The Port of Nassau is one of world’s major passenger cruise ports. Last year 2.6 million cruise passengers visited. Downtown Nassau is a major retail center as a result.
Commercial activity is vibrant between the Hilton and East Street. Hundreds of people are employed in these stores.
Junkanoo is the country’s premier cultural festival. Its two main events are the Boxing Day and New Year’s Day parades. They are held downtown on Bay Street.
Thousands attend. Tickets are sold. Bleachers are set up for attendees.
There has been debate for years as to whether downtown is still the best place for Junkanoo. The festival, crowds and costumes are large.
Proponents of change argue the parades have outgrown the downtown commercial zone. Junkanoo remains there, however.
What is unfair about the Junkanoo set-up is what is done with the bleachers every holiday season.
There is limited public parking on Bay Street. The bleachers are erected on that parking during the mid to latter part of December.
The bleachers are large. They block potential customers’ view of the stores.
Every year these businesses that invest in The Bahamas and pay staff have their potential limited at the busiest time of the retail year.
Ed Fields, Downtown Nassau Partnership (DNP) managing director, last week, in a statement to The Tribune, expressed “extreme disappointment” over the placement of bleachers on Bay Street far ahead of the parades. He said the area “looks like a prison rather than a city center”. We agree.
“We approached government with a solution very early this year, but the process one must go through with respect to change is vexing to say the least,” Fields said.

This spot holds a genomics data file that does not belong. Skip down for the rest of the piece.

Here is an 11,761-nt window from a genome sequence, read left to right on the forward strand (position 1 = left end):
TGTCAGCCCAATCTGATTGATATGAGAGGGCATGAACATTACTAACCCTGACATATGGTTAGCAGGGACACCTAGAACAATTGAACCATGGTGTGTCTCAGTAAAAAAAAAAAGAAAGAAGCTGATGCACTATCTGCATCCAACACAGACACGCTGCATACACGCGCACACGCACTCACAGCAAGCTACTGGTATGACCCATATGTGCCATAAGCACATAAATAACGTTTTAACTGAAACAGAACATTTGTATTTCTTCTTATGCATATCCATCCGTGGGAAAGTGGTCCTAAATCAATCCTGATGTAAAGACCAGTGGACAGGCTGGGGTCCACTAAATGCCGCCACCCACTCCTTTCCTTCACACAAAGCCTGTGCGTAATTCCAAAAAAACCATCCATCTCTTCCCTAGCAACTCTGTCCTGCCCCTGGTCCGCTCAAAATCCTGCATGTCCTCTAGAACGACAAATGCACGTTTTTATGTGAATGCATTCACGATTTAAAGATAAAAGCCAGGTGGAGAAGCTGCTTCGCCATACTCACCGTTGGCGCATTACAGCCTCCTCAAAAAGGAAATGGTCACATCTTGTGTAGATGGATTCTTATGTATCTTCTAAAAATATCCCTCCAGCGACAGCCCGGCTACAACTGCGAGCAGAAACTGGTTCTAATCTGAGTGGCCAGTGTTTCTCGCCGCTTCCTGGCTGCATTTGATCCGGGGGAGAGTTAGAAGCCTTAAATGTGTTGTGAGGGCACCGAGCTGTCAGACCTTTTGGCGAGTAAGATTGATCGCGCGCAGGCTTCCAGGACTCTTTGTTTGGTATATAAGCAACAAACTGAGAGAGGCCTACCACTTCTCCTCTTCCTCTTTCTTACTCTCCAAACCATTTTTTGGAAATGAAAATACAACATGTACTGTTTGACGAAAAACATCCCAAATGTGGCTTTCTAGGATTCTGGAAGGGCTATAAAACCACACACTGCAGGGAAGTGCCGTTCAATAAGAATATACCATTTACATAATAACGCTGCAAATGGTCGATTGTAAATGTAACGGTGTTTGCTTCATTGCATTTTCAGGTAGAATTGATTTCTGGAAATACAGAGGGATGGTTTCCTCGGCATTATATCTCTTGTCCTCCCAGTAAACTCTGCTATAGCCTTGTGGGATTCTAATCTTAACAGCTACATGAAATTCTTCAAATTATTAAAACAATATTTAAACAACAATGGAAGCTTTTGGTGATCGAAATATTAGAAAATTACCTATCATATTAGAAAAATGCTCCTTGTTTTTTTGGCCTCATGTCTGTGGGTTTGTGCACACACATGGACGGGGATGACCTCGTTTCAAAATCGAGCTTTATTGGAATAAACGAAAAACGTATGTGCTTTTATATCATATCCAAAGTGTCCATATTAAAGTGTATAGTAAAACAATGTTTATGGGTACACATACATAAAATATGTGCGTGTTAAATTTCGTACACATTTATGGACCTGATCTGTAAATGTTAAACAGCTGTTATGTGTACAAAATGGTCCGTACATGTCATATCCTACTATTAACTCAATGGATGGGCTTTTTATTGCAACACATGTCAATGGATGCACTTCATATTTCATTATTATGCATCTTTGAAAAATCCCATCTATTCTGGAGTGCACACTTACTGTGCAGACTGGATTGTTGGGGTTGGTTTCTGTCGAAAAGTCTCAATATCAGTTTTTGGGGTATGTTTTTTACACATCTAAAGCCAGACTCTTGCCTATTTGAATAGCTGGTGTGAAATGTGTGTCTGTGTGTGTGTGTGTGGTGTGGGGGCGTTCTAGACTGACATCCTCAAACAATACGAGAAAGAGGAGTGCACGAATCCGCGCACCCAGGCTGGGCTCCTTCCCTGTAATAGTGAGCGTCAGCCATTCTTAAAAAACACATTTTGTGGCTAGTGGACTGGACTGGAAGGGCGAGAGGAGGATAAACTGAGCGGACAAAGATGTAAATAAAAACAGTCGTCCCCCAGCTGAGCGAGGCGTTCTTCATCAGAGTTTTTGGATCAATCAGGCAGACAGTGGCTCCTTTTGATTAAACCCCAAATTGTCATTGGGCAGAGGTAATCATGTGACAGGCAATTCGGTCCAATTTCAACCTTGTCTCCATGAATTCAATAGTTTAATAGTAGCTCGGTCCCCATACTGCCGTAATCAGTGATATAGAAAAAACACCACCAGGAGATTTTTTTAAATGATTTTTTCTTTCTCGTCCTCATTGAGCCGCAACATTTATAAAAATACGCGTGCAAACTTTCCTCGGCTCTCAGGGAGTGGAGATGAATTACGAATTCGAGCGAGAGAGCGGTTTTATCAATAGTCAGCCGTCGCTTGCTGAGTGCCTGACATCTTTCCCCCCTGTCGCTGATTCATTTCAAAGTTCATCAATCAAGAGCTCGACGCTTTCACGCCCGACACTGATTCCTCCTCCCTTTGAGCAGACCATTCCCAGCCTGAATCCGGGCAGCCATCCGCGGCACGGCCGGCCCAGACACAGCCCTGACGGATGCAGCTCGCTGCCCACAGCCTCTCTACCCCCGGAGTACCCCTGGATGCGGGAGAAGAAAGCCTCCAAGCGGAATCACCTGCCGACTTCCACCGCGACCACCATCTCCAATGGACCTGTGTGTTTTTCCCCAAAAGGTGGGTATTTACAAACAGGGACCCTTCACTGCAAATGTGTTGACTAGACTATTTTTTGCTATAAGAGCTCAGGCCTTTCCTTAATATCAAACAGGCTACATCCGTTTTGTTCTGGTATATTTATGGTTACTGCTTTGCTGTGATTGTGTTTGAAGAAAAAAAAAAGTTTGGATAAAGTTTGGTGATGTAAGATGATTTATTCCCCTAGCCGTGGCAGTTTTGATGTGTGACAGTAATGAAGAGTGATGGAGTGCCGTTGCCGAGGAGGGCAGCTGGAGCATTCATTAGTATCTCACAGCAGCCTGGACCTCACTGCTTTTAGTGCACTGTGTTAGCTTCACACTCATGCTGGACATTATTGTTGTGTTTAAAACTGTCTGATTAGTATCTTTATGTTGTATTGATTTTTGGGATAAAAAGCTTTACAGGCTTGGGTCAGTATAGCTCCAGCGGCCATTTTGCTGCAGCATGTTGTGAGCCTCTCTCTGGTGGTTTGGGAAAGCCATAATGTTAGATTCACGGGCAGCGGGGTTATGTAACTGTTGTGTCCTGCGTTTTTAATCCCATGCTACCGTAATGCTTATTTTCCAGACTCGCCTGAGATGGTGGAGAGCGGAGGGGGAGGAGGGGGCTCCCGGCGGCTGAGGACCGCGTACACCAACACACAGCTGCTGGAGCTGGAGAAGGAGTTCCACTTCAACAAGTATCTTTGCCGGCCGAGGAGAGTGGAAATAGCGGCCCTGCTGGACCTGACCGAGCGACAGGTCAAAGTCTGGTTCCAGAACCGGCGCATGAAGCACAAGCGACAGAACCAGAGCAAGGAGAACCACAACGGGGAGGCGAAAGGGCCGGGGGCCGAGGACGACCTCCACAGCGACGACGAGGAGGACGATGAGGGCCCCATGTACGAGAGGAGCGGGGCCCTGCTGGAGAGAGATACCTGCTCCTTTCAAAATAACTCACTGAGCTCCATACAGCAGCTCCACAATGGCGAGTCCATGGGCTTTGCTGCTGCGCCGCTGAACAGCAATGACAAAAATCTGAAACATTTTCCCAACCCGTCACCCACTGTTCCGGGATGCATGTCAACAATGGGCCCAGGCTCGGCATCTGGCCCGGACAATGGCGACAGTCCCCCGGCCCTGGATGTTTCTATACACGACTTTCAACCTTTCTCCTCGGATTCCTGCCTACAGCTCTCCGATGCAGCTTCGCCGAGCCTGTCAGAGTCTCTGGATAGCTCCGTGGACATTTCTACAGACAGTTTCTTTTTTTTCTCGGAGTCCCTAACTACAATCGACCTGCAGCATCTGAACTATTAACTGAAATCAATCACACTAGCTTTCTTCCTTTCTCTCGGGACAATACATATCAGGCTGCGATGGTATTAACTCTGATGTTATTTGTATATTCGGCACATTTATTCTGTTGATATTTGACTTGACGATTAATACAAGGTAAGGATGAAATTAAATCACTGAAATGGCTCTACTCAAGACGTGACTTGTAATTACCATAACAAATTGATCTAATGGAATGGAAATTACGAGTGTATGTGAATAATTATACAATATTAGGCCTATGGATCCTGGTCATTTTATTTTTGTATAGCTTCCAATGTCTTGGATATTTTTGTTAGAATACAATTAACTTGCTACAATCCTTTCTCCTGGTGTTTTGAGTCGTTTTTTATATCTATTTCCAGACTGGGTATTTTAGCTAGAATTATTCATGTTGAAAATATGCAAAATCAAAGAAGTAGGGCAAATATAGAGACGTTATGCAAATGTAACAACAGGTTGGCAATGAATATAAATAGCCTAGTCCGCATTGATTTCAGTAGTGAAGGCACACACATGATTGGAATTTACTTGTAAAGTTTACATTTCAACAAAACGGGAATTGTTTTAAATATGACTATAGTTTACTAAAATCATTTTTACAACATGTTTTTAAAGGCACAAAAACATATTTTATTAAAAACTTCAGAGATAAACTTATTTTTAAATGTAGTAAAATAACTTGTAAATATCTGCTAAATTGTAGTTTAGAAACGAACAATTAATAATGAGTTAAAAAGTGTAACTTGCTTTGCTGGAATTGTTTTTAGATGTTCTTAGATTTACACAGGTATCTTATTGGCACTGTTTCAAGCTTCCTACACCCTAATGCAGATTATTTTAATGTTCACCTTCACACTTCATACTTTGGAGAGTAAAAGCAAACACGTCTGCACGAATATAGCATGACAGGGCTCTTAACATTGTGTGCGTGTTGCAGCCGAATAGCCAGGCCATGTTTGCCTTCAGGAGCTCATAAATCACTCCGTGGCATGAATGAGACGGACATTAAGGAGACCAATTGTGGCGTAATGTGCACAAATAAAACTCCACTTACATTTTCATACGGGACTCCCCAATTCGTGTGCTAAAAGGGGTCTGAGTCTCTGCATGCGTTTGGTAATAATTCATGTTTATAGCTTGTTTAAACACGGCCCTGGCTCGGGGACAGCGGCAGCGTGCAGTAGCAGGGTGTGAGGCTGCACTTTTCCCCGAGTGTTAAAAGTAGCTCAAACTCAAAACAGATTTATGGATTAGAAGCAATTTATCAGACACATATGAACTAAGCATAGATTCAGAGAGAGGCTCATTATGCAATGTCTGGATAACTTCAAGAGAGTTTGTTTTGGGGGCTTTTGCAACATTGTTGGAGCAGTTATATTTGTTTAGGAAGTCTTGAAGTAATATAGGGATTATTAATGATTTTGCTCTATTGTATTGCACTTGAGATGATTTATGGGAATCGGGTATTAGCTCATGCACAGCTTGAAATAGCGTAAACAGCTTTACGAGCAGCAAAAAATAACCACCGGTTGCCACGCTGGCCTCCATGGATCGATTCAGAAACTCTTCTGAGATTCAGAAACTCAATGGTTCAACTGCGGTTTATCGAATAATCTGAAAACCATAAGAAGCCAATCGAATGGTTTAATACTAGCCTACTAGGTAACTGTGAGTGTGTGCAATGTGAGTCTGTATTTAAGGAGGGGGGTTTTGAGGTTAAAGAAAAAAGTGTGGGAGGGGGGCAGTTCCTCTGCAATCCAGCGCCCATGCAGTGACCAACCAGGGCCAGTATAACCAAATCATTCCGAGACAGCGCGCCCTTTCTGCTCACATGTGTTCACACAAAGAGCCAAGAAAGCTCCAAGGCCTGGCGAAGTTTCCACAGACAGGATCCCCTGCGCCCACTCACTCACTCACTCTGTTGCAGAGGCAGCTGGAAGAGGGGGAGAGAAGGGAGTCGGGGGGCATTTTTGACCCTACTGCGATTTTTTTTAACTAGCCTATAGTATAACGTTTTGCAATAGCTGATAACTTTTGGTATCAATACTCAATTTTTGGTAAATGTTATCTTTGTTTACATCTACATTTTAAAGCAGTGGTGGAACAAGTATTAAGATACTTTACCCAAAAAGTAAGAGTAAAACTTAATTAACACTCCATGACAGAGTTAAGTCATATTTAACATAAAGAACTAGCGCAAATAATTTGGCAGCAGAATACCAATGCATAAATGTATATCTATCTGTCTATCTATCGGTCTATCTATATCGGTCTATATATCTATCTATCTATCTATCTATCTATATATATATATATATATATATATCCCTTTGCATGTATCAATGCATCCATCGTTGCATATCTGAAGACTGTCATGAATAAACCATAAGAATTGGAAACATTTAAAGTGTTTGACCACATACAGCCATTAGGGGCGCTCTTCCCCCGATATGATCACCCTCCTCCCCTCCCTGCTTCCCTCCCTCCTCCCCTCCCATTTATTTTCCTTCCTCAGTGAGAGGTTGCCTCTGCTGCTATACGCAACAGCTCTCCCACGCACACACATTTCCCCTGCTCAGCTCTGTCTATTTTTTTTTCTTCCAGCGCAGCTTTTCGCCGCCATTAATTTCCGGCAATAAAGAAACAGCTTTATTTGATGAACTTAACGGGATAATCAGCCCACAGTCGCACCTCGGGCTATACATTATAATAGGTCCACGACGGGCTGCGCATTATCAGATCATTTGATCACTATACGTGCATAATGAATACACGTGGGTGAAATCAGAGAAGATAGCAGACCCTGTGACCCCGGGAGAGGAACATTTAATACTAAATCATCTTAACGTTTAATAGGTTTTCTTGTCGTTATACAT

“An RFP (request for proposal) should have been sent out by the second quarter at the latest, but did not go out until it was too late to attract other bidders. This is no longer an issue of commerce versus Junkanoo.
“Frankly, it has all been to the detriment of the retail business for the past decade or so. It is now time for a balanced approach. It can no longer be about a benefit to one set of stakeholders over another. It can be win-win for all.”
Fields described a better arrangement.
“There are bleachers than can be rolled in and folded up the night before the parades, and towed away after the parades. We have contacted experts and offered to bring them in at our expense, and you can bet we will do it next year starting in January,” he said.
“We are satisfied that we will work favorably with the Ministry of Culture, like we did with the erection of the Christmas tree this year, to ensure that the Christmas spirit is returned to Bay Street.”
The government must make pursuing this solution a priority. Bahamians always talk about maximizing cruise passenger spend. Blocking in stores at Christmas with bleachers cuts the amount they can make from those passengers. It also cuts their potential with Bahamian shoppers.
We have had double-digit unemployment for essentially a decade. There have been many years of recession and stagnation since the financial crisis of 2008. Growing the economy is a priority. Hurting the stores hurts The Bahamas.
There is no question that the bleachers diminish downtown retail sales. By how much? It’s hard to tell. Imagine if they were not there and stores could again set up lovely holiday displays visible to those on the streets. How many more people would stop in? How much more revenue could they lure?
Considering all the people they hire, the taxes they pay, having the bleachers there during the holiday season is unfair to the businesses.
It doesn’t have to be this way. The government should commit to ensuring this year is the last year that the bleacher situation harms downtown retail.